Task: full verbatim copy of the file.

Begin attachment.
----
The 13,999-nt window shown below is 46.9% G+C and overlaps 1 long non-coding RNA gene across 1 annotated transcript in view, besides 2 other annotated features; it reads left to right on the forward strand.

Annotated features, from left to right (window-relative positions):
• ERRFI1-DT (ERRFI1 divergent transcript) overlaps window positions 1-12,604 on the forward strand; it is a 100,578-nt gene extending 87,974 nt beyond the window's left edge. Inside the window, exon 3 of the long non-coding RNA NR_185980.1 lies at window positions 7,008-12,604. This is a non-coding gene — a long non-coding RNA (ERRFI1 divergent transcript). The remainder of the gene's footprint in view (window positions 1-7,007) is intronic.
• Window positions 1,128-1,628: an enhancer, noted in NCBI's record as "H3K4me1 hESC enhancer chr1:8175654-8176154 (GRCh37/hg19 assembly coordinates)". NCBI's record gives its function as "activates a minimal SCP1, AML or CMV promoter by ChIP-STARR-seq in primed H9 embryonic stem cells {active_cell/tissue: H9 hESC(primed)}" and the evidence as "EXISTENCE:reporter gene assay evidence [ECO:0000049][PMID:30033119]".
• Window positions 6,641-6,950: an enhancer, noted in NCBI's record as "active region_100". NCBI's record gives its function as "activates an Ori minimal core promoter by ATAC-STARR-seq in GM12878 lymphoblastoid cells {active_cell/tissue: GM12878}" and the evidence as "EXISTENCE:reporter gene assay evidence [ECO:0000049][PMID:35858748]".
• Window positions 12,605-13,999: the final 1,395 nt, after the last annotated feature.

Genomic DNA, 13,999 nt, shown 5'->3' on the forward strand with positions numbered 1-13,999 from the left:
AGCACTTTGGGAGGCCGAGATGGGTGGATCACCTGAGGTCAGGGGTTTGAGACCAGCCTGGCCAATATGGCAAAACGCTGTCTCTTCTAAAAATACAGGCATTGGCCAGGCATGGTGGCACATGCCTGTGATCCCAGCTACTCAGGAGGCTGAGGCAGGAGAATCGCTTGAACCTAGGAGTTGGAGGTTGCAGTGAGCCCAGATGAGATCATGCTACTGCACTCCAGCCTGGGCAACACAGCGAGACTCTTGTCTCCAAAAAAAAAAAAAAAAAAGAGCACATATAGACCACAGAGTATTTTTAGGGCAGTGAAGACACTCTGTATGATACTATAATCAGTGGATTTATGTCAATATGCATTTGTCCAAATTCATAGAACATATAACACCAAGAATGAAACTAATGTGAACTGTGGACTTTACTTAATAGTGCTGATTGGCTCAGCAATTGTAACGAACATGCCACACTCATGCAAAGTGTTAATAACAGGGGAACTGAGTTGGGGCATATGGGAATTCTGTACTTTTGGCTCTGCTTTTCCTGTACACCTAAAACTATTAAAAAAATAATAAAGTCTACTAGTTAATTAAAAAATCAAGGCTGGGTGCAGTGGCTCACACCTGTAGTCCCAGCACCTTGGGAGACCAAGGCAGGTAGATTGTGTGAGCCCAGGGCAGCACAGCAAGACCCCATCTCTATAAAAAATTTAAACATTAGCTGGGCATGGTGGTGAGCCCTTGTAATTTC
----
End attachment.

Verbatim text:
The 13,999-nt window shown below is 46.9% G+C and overlaps 1 long non-coding RNA gene across 1 annotated transcript in view, besides 2 other annotated features; it reads left to right on the forward strand.

Annotated features, from left to right (window-relative positions):
• ERRFI1-DT (ERRFI1 divergent transcript) overlaps window positions 1-12,604 on the forward strand; it is a 100,578-nt gene extending 87,974 nt beyond the window's left edge. Inside the window, exon 3 of the long non-coding RNA NR_185980.1 lies at window positions 7,008-12,604. This is a non-coding gene — a long non-coding RNA (ERRFI1 divergent transcript). The remainder of the gene's footprint in view (window positions 1-7,007) is intronic.
• Window positions 1,128-1,628: an enhancer, noted in NCBI's record as "H3K4me1 hESC enhancer chr1:8175654-8176154 (GRCh37/hg19 assembly coordinates)". NCBI's record gives its function as "activates a minimal SCP1, AML or CMV promoter by ChIP-STARR-seq in primed H9 embryonic stem cells {active_cell/tissue: H9 hESC(primed)}" and the evidence as "EXISTENCE:reporter gene assay evidence [ECO:0000049][PMID:30033119]".
• Window positions 6,641-6,950: an enhancer, noted in NCBI's record as "active region_100". NCBI's record gives its function as "activates an Ori minimal core promoter by ATAC-STARR-seq in GM12878 lymphoblastoid cells {active_cell/tissue: GM12878}" and the evidence as "EXISTENCE:reporter gene assay evidence [ECO:0000049][PMID:35858748]".
• Window positions 12,605-13,999: the final 1,395 nt, after the last annotated feature.

Genomic DNA, 13,999 nt, shown 5'->3' on the forward strand with positions numbered 1-13,999 from the left:
AGCACTTTGGGAGGCCGAGATGGGTGGATCACCTGAGGTCAGGGGTTTGAGACCAGCCTGGCCAATATGGCAAAACGCTGTCTCTTCTAAAAATACAGGCATTGGCCAGGCATGGTGGCACATGCCTGTGATCCCAGCTACTCAGGAGGCTGAGGCAGGAGAATCGCTTGAACCTAGGAGTTGGAGGTTGCAGTGAGCCCAGATGAGATCATGCTACTGCACTCCAGCCTGGGCAACACAGCGAGACTCTTGTCTCCAAAAAAAAAAAAAAAAAAGAGCACATATAGACCACAGAGTATTTTTAGGGCAGTGAAGACACTCTGTATGATACTATAATCAGTGGATTTATGTCAATATGCATTTGTCCAAATTCATAGAACATATAACACCAAGAATGAAACTAATGTGAACTGTGGACTTTACTTAATAGTGCTGATTGGCTCAGCAATTGTAACGAACATGCCACACTCATGCAAAGTGTTAATAACAGGGGAACTGAGTTGGGGCATATGGGAATTCTGTACTTTTGGCTCTGCTTTTCCTGTACACCTAAAACTATTAAAAAAATAATAAAGTCTACTAGTTAATTAAAAAATCAAGGCTGGGTGCAGTGGCTCACACCTGTAGTCCCAGCACCTTGGGAGACCAAGGCAGGTAGATTGTGTGAGCCCAGGGCAGCACAGCAAGACCCCATCTCTATAAAAAATTTAAACATTAGCTGGGCATGGTGGTGAGCCCTTGTAATTTC